The Apoplectic States of America

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At the risk of sounding like newscaster Howard Beale in the movie Network, when he instructs his viewers to go to their windows and yell out: “I’m mad as hell and I’m not going to take this anymore!” the state of economic development in America today is positively apoplectic.

I don’t say this flippantly, and I’m not saying this just because we here at Good Jobs First swim every day in reports of job subsidies gone awry. I think it’s objectively true that the ruinous economic war among the states is boiling over. Here’s my evidence:

The number of deals for which states and cities can compete remains very depressed, so those elite companies that can move lots of capital and jobs—or threaten to move—are taking it to the bank. That’s why the number of big-ticket “megadeals” has surged since 2008. The corporate rich are getting richer—on subsidies. That’s why Boeing can get 22 states to rapidly assemble bids for its third public auction in 10 years. That’s why “job blackmail” for eight and nine figures at a pop is rampant in states like Ohio and New Jersey and Illinois.

Deal supply is down and demand for deals is up (i.e., anxious politicians). Put those curves together and the price soars: you get megadeals averaging $456,000 per job. Does anyone seriously believe taxpayers can ever break even on such gold-plated giveaways?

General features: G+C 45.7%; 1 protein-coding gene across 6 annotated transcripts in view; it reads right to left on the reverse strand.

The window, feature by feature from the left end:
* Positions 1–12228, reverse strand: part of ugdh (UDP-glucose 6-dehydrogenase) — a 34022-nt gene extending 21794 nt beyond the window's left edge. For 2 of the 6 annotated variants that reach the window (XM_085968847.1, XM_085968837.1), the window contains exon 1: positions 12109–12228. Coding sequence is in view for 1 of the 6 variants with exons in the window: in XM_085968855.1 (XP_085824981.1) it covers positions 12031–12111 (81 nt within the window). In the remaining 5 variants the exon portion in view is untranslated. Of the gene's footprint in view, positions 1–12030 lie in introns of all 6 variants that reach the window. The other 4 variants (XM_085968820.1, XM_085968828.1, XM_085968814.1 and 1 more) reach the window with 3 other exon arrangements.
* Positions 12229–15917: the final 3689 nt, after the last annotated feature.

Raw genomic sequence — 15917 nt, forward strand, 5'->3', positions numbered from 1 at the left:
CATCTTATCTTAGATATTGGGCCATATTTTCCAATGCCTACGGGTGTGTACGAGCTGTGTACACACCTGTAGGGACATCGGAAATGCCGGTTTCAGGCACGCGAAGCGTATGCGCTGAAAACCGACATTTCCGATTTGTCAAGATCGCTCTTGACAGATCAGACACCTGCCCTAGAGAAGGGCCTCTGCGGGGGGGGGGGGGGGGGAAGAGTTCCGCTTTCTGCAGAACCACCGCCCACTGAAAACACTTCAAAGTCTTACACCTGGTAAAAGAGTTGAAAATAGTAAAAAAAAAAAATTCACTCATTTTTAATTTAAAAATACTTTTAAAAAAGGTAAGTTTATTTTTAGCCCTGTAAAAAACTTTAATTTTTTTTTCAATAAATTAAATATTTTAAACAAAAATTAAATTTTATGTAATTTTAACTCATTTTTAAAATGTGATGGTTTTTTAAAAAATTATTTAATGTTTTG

Never before has a governor made interstate job piracy a partisan sport. But there goes Texas Gov. Rick Perry doing it six times since February and pledging to continue. And there sit the National Governors Association—and all the regional governors’ associations—mute and MIA.

Never before has there been a concerted effort by a group of business leaders in a multi-state metro area to forge a two-state cease-fire. But since April 2011, seventeen business leaders in the Kansas City metro area have tenaciously yelled publicly at and negotiated privately with Missouri Gov. Jay Nixon and Kansas Gov. Sam Brownback to fix the abuse of job subsidies that has already wasted more than a quarter-billion dollars on short-distance corporate relocations.

Jobs have become so politicized that some governors have chosen to create captive non-profit corporations —“public-private partnerships”—and privatize critical economic development functions, loading their boards with campaign contributors and creating structures that often evade basic safeguards such as open records laws, audits, and salary caps.

Then last week began a remarkable series of events in Illinois. The state’s House, thwarting the Senate, refused to approve subsidy packages to three companies including Archer Daniels Midland (ADM), the agribusiness giant with $90 billion in sales that wanted $30 million to keep its headquarters in the Prairie State. The stunning turndown spoke to enormous public anger over past job blackmail packages to Sears, CME, Motorola Mobility, Navistar International, and many others—given away while the state substantially raised its personal and corporate income tax rates, and also cut public employee pensions.